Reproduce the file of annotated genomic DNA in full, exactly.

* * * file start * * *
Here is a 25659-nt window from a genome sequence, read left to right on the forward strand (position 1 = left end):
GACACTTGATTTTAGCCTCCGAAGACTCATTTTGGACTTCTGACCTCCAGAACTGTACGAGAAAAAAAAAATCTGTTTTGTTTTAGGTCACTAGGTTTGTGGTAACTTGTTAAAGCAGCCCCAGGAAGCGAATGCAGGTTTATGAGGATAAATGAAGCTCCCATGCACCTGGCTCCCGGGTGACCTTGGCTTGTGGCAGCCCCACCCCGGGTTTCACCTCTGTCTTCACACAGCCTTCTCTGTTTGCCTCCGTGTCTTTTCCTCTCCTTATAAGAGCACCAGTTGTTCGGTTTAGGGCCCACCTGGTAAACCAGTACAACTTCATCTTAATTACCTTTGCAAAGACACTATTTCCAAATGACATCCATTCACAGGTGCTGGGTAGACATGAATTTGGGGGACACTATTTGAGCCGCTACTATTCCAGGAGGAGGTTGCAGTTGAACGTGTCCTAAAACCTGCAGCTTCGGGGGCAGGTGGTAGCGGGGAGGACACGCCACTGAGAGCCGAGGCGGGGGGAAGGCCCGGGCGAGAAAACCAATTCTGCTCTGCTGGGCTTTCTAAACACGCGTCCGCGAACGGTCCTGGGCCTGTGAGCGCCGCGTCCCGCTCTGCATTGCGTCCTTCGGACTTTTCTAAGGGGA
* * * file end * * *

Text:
Here is a 25659-nt window from a genome sequence, read left to right on the forward strand (position 1 = left end):
GACACTTGATTTTAGCCTCCGAAGACTCATTTTGGACTTCTGACCTCCAGAACTGTACGAGAAAAAAAAAATCTGTTTTGTTTTAGGTCACTAGGTTTGTGGTAACTTGTTAAAGCAGCCCCAGGAAGCGAATGCAGGTTTATGAGGATAAATGAAGCTCCCATGCACCTGGCTCCCGGGTGACCTTGGCTTGTGGCAGCCCCACCCCGGGTTTCACCTCTGTCTTCACACAGCCTTCTCTGTTTGCCTCCGTGTCTTTTCCTCTCCTTATAAGAGCACCAGTTGTTCGGTTTAGGGCCCACCTGGTAAACCAGTACAACTTCATCTTAATTACCTTTGCAAAGACACTATTTCCAAATGACATCCATTCACAGGTGCTGGGTAGACATGAATTTGGGGGACACTATTTGAGCCGCTACTATTCCAGGAGGAGGTTGCAGTTGAACGTGTCCTAAAACCTGCAGCTTCGGGGGCAGGTGGTAGCGGGGAGGACACGCCACTGAGAGCCGAGGCGGGGGGAAGGCCCGGGCGAGAAAACCAATTCTGCTCTGCTGGGCTTTCTAAACACGCGTCCGCGAACGGTCCTGGGCCTGTGAGCGCCGCGTCCCGCTCTGCATTGCGTCCTTCGGACTTTTCTAAGGGGA